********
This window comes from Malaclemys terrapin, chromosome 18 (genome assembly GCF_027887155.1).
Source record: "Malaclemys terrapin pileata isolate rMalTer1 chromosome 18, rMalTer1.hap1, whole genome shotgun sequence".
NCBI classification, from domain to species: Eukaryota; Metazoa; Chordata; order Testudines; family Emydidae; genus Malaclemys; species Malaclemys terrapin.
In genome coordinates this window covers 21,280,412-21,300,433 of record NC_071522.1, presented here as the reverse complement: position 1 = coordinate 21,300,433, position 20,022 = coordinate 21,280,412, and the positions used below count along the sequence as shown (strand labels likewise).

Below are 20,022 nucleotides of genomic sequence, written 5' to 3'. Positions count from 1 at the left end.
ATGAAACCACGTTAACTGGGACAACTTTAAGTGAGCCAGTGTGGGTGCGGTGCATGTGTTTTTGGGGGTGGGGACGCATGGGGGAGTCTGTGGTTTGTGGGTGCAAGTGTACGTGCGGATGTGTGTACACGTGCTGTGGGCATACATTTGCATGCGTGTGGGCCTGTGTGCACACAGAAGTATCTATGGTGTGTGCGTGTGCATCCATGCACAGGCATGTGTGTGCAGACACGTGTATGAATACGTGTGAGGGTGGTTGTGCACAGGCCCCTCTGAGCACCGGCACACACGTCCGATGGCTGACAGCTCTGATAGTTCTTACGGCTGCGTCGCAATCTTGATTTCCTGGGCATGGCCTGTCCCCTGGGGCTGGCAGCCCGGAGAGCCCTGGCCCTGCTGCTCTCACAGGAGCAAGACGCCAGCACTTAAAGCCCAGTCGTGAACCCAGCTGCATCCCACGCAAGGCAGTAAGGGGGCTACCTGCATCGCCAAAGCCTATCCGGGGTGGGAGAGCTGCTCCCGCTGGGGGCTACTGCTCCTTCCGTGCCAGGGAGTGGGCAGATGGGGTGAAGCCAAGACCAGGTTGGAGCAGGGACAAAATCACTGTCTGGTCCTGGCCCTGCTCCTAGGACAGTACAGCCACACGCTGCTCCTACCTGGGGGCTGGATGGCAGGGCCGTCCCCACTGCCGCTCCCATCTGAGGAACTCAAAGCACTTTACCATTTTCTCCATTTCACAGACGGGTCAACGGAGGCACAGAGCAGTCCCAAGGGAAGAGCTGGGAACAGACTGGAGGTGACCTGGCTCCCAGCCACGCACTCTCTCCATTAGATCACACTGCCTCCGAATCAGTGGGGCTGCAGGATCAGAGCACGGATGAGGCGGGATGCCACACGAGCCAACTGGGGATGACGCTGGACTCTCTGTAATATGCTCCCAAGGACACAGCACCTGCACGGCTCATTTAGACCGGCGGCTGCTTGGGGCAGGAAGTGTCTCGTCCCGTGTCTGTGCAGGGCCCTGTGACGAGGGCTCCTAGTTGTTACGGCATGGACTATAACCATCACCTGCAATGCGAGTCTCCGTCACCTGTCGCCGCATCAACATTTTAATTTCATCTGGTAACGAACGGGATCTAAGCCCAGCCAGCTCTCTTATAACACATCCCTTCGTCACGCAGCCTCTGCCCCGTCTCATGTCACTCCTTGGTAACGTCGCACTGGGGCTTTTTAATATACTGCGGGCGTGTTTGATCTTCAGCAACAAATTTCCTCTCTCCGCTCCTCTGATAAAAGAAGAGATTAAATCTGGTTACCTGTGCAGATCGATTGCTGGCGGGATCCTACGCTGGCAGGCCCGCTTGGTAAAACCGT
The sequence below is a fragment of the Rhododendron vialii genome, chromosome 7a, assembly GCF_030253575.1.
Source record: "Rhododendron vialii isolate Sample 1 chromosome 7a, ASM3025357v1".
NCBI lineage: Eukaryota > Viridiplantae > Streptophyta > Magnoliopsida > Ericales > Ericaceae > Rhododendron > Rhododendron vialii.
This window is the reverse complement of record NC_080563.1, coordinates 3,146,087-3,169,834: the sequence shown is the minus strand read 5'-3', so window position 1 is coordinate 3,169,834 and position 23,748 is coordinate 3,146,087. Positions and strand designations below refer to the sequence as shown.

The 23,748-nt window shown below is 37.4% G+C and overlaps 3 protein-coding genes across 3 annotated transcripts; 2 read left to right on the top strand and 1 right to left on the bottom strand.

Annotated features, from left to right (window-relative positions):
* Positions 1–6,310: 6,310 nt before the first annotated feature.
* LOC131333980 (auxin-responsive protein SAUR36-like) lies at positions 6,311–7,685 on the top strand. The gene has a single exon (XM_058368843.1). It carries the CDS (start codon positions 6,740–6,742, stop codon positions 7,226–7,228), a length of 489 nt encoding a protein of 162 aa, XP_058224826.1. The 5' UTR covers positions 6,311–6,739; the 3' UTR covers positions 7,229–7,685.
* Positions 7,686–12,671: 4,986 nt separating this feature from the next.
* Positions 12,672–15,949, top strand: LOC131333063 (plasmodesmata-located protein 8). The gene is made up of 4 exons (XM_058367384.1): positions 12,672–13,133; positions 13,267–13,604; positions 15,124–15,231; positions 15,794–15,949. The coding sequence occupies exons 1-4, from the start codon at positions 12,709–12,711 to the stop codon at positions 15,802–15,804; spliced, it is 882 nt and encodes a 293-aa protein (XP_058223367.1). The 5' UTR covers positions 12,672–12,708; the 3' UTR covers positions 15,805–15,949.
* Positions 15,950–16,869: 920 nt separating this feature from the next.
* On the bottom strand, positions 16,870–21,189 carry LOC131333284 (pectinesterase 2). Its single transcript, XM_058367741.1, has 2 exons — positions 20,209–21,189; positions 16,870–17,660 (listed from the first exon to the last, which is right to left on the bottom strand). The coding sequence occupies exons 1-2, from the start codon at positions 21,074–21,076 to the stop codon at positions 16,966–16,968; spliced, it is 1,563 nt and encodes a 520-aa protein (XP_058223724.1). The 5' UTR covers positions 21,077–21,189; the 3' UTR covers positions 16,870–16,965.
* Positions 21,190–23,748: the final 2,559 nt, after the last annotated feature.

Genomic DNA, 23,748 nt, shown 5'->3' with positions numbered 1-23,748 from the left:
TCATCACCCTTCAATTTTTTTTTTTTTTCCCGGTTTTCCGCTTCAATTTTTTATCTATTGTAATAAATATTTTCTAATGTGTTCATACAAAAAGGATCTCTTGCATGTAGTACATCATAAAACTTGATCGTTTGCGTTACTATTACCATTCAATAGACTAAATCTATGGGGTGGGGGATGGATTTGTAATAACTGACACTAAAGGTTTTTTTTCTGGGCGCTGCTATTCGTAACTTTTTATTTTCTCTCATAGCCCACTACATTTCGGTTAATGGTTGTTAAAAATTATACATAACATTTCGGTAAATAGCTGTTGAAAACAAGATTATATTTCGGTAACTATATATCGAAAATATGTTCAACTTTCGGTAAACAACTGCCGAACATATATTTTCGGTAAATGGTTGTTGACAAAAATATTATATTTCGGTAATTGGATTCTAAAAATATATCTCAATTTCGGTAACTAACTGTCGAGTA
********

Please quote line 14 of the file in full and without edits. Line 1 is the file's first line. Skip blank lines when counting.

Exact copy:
* LOC131333980 (auxin-responsive protein SAUR36-like) lies at positions 6,311–7,685 on the top strand. The gene has a single exon (XM_058368843.1). It carries the CDS (start codon positions 6,740–6,742, stop codon positions 7,226–7,228), a length of 489 nt encoding a protein of 162 aa, XP_058224826.1. The 5' UTR covers positions 6,311–6,739; the 3' UTR covers positions 7,229–7,685.